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  1. #1

    Default Newbie Advice for hardwood box making / resawing / dimensioning issues

    Hi everyone,

    This is my first post. I am fairly new to woodworking (outside of high school some 20+ years ago) but I definitely have the bug again.

    I have started by practicing dovetails, and making rudimentary boxes, first with pine and then with some Tas Oak from bunnings. I'm happy with my progress, and my next project is a bit more ambitious.

    It is a present for a friend of mine, who originates from South Africa and now lives here is Australia. So my idea is to make a box using woods from these 2 continents to make the box.

    I have myself some spotted gum, and some sapele, milled, but both oversized and requiring resawing/dimensioning.

    And here is where I have come unstuck... Ive made some initial inroads into resawing the spotted gum on the table saw, however after careful setup of the cut, and a couple of cautious attempts - I realise that it is too dense for my table saw, and the nature of the timber means it is pinching too much. (Im using a splitter however I feel it is still too dangerous to proceed, and it is stalling my saw).

    So - I was wondering if I could get some help around how to get myself to a point where I have dimensioned and square lumber to use. Specifically:

    - Should I give up on spotted gum and choose another australian wood?
    - Or - any tips on how I could resaw the Spotty? Is there somewhere I can pay someone to help me mill my timber?

    I guess - I am in newbie land and a bit lost. So any and all advice would be graciously accepted )

    Thanks guys n gals

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  3. #2
    Join Date
    Oct 2008
    Leopold, Victoria


    Firstly, welcome to the forum.
    A few initial questions. What sort of table saw do you have and what sort of blade are you using, ie does it have a lot of teeth or only a few? If you are trying to rip the timber down the length you need a blade with a low tooth count and nice and sharp.
    Do you have other machinery or do you intend to do most of your work with handtools?
    You ask if there is someone who might be able to mill your timber for you but unfortunately we don't know where you are.
    Answers to these question will help with ideas that will assist you and hopefully let you achieve what you are trying to.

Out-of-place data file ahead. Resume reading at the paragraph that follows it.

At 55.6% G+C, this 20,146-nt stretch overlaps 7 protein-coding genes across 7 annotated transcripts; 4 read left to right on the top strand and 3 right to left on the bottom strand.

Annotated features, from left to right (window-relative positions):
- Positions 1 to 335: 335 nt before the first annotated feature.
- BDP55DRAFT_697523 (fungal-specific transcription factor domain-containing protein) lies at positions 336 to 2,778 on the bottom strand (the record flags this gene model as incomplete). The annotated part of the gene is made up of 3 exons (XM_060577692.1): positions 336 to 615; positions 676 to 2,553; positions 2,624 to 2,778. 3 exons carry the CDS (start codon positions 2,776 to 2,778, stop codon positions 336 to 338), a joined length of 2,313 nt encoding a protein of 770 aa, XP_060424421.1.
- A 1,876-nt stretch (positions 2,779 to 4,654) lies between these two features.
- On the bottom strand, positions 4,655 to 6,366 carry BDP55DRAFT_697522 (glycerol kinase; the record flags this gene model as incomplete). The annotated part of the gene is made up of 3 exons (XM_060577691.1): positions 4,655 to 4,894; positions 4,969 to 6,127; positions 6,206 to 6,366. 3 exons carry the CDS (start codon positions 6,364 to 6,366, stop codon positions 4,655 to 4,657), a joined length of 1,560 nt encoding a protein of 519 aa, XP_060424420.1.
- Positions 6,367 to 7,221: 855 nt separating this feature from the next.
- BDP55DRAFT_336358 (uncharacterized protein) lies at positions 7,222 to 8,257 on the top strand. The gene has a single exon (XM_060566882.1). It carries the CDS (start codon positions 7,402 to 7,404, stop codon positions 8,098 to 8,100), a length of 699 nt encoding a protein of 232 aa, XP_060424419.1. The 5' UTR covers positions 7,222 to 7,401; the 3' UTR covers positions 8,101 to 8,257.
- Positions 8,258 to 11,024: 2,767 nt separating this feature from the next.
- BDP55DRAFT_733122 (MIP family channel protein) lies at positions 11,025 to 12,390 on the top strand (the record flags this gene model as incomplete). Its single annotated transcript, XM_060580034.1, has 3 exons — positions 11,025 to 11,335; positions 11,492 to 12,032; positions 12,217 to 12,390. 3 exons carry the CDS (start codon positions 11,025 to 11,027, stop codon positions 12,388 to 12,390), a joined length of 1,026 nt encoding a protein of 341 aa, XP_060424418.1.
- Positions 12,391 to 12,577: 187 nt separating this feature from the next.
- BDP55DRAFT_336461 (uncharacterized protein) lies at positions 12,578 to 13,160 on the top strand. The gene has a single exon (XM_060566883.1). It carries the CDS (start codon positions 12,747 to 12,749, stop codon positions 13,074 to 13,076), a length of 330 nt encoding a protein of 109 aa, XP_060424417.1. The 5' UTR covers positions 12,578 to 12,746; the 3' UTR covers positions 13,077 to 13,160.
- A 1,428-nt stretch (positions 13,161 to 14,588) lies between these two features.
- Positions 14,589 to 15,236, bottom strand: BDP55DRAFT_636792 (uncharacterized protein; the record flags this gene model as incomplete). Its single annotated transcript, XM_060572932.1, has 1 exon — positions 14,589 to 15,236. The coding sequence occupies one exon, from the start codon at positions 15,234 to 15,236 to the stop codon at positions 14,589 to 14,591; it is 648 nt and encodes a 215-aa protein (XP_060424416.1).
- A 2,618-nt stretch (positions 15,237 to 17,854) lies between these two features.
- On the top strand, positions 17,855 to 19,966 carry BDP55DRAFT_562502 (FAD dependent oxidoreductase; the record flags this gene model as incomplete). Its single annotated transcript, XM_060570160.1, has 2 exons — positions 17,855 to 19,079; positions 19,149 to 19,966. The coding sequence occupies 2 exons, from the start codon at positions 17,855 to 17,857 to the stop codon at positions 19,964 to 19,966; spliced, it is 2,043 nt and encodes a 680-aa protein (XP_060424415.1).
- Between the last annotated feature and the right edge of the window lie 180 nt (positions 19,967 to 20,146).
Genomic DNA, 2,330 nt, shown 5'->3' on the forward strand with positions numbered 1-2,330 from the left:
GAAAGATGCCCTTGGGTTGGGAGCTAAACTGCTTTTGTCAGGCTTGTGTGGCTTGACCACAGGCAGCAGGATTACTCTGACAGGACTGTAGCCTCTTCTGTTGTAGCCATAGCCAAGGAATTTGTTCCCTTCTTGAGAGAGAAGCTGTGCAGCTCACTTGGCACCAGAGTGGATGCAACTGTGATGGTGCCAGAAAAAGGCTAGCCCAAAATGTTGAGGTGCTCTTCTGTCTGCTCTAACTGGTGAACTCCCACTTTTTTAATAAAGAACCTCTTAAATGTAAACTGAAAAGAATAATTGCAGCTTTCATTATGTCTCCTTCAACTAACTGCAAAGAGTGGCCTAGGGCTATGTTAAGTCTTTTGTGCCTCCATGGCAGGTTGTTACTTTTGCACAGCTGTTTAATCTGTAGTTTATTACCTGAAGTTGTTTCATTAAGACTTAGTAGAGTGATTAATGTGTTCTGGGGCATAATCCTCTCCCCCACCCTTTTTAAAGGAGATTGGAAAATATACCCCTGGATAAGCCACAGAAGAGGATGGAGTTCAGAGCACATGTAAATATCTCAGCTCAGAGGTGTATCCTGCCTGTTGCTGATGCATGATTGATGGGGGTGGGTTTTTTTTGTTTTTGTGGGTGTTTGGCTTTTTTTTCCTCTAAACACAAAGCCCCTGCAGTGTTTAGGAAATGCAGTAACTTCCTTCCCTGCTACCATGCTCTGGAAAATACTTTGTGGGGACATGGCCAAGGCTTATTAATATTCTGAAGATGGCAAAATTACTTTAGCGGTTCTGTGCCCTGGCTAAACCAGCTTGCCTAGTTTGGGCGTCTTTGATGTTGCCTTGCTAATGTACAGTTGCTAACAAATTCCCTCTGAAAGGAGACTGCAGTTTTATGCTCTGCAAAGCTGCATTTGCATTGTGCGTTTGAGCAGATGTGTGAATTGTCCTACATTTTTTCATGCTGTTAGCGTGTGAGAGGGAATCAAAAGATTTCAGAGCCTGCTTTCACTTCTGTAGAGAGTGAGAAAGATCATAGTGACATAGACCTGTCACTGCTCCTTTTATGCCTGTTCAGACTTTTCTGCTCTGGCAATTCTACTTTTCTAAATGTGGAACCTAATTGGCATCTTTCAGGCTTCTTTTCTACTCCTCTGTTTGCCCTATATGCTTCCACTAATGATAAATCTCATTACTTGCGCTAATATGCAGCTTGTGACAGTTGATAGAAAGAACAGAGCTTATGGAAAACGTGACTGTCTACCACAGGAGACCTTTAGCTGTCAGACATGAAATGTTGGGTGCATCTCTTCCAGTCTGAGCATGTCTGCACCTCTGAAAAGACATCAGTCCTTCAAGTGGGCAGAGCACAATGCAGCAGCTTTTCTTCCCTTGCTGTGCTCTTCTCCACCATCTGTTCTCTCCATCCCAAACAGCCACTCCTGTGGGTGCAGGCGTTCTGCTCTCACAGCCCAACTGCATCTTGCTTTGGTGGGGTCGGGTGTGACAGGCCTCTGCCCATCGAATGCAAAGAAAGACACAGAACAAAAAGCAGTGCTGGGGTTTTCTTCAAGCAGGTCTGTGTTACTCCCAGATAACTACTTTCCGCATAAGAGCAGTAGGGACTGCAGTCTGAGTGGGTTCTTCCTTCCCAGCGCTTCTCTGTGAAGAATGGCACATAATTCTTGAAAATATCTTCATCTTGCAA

4. #3
    Join Date
    Feb 2009
    Adelaide - outer south


    Welcome to the forum Derek, that's an interesting project and you should get some good responses.

    In the meantime, if you edit your profile to show your location (town and state) then you may well receive an offer of assistance from someone nearby who has a suitable bandsaw.

    Good luck with it.
    Cheers, Bob the labrat

    Measure once and.... the phone rings!

  5. #4
    Join Date
    Sep 2011
    Coffs Harbour


    Hi Derek, welcome to this forum. Not sure what size timbers you're trying to mill down on your table saw and what sort of table saw it is. I personally dont have a lot of machinery, but the table saw I use is a De Walt. I have a few blades for it (all 10 inch blades), and for ripping hard bulky timber (as long as its reasonably square) I always use a 25 tooth blade all purpose ripping blade. This cuts through pretty solid sort of timber. Then for more finer cutting I change back to either a 80 tooth blade or a 60 tooth blades. If your timber is stalling your saw my guess is that your saw is also blunt.

    I'm a bit lucky also as there is an excellent Saw Doctor up at Woolgoolga who does amazing sharpening on your blade/s.

    Good luck with your project,


  6. #5
    Join Date
    Apr 2013



    Welcome to the forum. That must be some sizable timber to stop a table saw, or just one of a list of issues. blunt blade, ripping with a crosscut, etc

    Please let us know where you are in this vast country or ours and someone should be able to advise you on where to go to potentially get you out of your bind.

    Am looking forward to the cross/country mix as it were.


  7. #6
    Join Date
    Apr 2014


    Hi Derek,

    Personally I’d avoid spotted gum in this situation as it is so hard - and tough on the tools. However, if you really want to use this timber I suggest finding a local Men’s Shed to help you with the resawing. Or look for a local cabinetmaker who may be willing to do the job for a small fee.

    As a suggestion, you might consider amending your forum profile to show your location - members will often offer help if they know you are local.

    Enjoy the box making and please show us the end result in our box making forum. Everyone is very supportive and we all learn lots from each other.


  8. #7
    Join Date
    Sep 2011
    Coffs Harbour


    Funny thing, I was just looking through my stockpile of timber for a couple of largish ring boxes I want to knock up. And come across 2 good size lengths of Spotted Gum. They certainly do look hard, see how they prep up in the next day or two.


  9. #8
    Join Date
    Jun 1999
    Westleigh, Sydney


    As said, spotty can be quite hard, but it also can look very nice. It can also give gluing problems. It's worthwhile wiping liberally with acetone immediately before gluing.

    As others have said, if you don't have the machinery yourself, try a local Mens Shed or woodworking club. I'd use a bandsaw to resaw it, and a jointer to dress it.

    When you say you've been practicing dovetails, are you hand cutting them? If so, good on you. Hand cut dovetails always look better than those done using a jig, and if you do them that way from the start, they won't be much slower..
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